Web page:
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Alfred Jarry was a French playwright, poet, novelist, and journalist whose work prefigured Dadaism and the Theatre of the Absurd. His best known work, the five-act play Ubu Roi (1896), was scandalous, surreal, and full of despicable characters. After the play's debut, he began to take on the persona of Ubu, becoming increasingly bizarre and developing an absurd philosophy he dubbed 'pataphysics. Despite his difficult public behavior, Jarry gained a cult following among younger artists of his day, becoming a hero to such people as Guillaume Apollinaire and Pablo Picasso.
Born on 8 September 1873, Jarry began developing the character of Ubu as a young student in Brittany. He and his friends routinely joked about a teacher of theirs, Hébert, who evolved in their imagination into the truly grotesque figure of Père Heb, the original of Ubu. The group wrote a marionette play starring the figure, called Le Polonais, which Jarry would later rework into Ubu Roi.
Jarry moved to Paris at the age of 17, after passing his baccalaureate, in order to prepare for higher education. Though he was not accepted, the city offered him the opportunity to begin a writing career, and he published his first book, a volume of poetry, in 1893. His parents died the same year, and Jarry, who had recently discovered absinthe, quickly ran through his inheritance.
He was drafted into the army the following year, though he did not last long. There were no uniforms small enough for him, and he looked so odd wearing the ones they gave him that his fellow soldiers dissolved into hilarity at the sight. He was regularly excused from drills and finally discharged for medical reasons.
Back in Paris, he continued to write, collaborating with Symbolist writer Remy de Gourmont on a journal of art criticism entitled L'Ymagier. He also wrote novels and plays independently, culminating in Ubu Roi in 1896. The play, with a profanity as its opening line and no attempt to convey any type of clear meaning or to follow theatrical conventions, closed after opening night. Nonetheless, it cemented his fame, particularly among the young Parisian avant-garde.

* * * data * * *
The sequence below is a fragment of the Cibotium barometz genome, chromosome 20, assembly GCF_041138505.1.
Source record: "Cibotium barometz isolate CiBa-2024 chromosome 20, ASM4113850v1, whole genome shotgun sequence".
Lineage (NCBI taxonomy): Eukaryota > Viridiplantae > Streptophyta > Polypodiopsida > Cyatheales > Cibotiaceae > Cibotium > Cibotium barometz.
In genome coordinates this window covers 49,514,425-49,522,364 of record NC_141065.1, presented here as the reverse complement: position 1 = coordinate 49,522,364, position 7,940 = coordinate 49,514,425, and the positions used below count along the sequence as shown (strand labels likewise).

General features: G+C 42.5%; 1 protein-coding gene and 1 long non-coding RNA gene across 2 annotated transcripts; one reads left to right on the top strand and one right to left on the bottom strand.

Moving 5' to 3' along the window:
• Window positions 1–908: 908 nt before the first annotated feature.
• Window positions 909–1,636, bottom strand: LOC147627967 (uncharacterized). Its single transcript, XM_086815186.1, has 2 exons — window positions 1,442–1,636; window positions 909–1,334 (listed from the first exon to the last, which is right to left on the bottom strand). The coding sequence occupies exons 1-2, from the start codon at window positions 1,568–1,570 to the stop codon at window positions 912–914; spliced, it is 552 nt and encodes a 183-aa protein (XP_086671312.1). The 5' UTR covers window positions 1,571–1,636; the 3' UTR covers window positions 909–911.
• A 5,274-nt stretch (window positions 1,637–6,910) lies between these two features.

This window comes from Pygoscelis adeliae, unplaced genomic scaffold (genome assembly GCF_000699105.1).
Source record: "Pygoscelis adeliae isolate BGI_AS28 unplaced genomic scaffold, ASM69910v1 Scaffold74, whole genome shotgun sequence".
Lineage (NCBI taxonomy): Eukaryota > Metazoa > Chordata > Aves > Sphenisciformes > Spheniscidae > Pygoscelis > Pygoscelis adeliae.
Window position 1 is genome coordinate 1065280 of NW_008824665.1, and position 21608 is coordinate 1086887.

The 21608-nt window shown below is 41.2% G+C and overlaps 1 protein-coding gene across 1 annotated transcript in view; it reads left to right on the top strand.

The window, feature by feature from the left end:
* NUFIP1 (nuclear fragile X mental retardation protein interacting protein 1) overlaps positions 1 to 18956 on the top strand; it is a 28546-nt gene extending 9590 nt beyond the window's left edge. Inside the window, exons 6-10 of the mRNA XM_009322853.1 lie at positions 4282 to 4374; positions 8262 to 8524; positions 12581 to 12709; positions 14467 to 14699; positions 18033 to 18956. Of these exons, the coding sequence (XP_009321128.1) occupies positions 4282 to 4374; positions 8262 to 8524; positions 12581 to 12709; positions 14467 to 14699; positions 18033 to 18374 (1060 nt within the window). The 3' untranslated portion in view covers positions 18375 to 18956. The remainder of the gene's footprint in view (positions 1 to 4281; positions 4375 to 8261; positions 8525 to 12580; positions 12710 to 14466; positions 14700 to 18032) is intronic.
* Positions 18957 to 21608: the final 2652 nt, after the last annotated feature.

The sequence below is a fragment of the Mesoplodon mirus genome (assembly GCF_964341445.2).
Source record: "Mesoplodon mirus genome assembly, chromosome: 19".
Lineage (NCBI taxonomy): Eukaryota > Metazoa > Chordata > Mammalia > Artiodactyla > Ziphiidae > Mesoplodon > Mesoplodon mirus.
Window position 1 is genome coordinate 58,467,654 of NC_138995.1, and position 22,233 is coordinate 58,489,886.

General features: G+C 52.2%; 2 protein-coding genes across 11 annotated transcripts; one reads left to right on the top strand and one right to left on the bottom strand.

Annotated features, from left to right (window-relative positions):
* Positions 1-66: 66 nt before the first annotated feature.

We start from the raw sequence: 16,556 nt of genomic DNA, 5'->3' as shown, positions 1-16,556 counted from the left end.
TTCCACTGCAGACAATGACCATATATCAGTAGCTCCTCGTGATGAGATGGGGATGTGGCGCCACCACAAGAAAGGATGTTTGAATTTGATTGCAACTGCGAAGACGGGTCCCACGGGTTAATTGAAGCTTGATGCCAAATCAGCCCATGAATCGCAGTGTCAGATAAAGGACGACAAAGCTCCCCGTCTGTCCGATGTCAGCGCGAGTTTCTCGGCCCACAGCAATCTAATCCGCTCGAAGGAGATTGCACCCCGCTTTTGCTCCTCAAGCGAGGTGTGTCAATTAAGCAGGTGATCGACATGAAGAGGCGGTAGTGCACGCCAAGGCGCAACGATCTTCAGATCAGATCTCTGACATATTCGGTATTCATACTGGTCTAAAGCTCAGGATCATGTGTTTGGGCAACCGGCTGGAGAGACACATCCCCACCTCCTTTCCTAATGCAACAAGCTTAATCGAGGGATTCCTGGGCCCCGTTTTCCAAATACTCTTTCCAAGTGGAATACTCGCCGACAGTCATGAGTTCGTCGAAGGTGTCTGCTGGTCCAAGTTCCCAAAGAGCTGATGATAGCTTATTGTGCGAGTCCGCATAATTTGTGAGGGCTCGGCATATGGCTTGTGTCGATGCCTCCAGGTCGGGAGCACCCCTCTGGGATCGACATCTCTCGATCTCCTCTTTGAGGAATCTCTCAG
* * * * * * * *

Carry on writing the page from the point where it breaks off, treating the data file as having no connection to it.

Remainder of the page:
He was vehemently eccentric, riding a bicycle and carrying loaded pistols everywhere, perpetually intoxicated and dressed in black biking gear. He lived in an apartment that had been divided in half horizontally, forcing everyone besides him to stoop. He ate his meals backward, dessert first, and adopted the nasal, monotone speaking style he invented for Ubu, enunciating every syllable equally and referring to himself in the royal "we." He also used laboriously roundabout phrases, such as "that which rolls" for his bicycle.
He also developed and lived by the absurd pseudo-philosophy of 'pataphysics, which is no more sensical than his plays. 'Pataphysics was delineated in the posthumously published Exploits and Opinions of Dr. Faustroll, Pataphysician.
With his habitual alcohol and ether abuse, Jarry was not long for this world. He fell ill from tuberculosis in 1907 and had himself photographed as a corpse for postcards to send his friends. He died on 1 November that year, at the age of 34.
After his death, Ubu Roi was restaged and grew in popularity, and his two other Ubu plays, Ubu Cuckolded and Ubu Enchained, were published. He was immensely influential on later artists of the 20th century. Pablo Picasso idolized him and often carried his pistol. He also owned many of Jarry's manuscripts and a drawing of the author.
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